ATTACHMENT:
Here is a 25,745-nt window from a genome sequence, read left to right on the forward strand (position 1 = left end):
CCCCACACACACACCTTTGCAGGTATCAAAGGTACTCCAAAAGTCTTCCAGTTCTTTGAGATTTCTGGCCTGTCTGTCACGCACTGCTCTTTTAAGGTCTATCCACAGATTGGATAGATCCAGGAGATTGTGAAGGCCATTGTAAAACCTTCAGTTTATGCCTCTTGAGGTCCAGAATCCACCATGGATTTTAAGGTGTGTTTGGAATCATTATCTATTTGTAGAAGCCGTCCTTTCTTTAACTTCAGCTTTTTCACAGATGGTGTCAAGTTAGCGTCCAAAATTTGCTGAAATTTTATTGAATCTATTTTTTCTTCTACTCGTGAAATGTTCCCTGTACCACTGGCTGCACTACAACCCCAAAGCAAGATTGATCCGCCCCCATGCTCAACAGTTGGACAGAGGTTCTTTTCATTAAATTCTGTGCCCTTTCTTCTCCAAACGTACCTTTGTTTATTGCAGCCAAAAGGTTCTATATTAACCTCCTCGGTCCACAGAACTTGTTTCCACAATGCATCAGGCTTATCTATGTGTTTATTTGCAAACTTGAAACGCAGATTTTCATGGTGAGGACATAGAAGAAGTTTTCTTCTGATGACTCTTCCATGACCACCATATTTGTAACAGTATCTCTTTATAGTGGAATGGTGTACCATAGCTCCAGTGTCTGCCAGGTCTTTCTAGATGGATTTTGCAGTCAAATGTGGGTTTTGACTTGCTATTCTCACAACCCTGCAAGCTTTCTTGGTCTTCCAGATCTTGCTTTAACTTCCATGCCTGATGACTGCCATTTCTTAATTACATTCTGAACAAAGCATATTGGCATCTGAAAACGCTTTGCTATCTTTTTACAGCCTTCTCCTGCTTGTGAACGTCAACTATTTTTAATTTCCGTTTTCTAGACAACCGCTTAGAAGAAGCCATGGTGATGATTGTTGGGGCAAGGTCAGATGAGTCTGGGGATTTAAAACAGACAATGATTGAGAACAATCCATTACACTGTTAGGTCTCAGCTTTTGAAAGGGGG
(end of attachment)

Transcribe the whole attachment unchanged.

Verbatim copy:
Here is a 25,745-nt window from a genome sequence, read left to right on the forward strand (position 1 = left end):
CCCCACACACACACCTTTGCAGGTATCAAAGGTACTCCAAAAGTCTTCCAGTTCTTTGAGATTTCTGGCCTGTCTGTCACGCACTGCTCTTTTAAGGTCTATCCACAGATTGGATAGATCCAGGAGATTGTGAAGGCCATTGTAAAACCTTCAGTTTATGCCTCTTGAGGTCCAGAATCCACCATGGATTTTAAGGTGTGTTTGGAATCATTATCTATTTGTAGAAGCCGTCCTTTCTTTAACTTCAGCTTTTTCACAGATGGTGTCAAGTTAGCGTCCAAAATTTGCTGAAATTTTATTGAATCTATTTTTTCTTCTACTCGTGAAATGTTCCCTGTACCACTGGCTGCACTACAACCCCAAAGCAAGATTGATCCGCCCCCATGCTCAACAGTTGGACAGAGGTTCTTTTCATTAAATTCTGTGCCCTTTCTTCTCCAAACGTACCTTTGTTTATTGCAGCCAAAAGGTTCTATATTAACCTCCTCGGTCCACAGAACTTGTTTCCACAATGCATCAGGCTTATCTATGTGTTTATTTGCAAACTTGAAACGCAGATTTTCATGGTGAGGACATAGAAGAAGTTTTCTTCTGATGACTCTTCCATGACCACCATATTTGTAACAGTATCTCTTTATAGTGGAATGGTGTACCATAGCTCCAGTGTCTGCCAGGTCTTTCTAGATGGATTTTGCAGTCAAATGTGGGTTTTGACTTGCTATTCTCACAACCCTGCAAGCTTTCTTGGTCTTCCAGATCTTGCTTTAACTTCCATGCCTGATGACTGCCATTTCTTAATTACATTCTGAACAAAGCATATTGGCATCTGAAAACGCTTTGCTATCTTTTTACAGCCTTCTCCTGCTTGTGAACGTCAACTATTTTTAATTTCCGTTTTCTAGACAACCGCTTAGAAGAAGCCATGGTGATGATTGTTGGGGCAAGGTCAGATGAGTCTGGGGATTTAAAACAGACAATGATTGAGAACAATCCATTACACTGTTAGGTCTCAGCTTTTGAAAGGGGG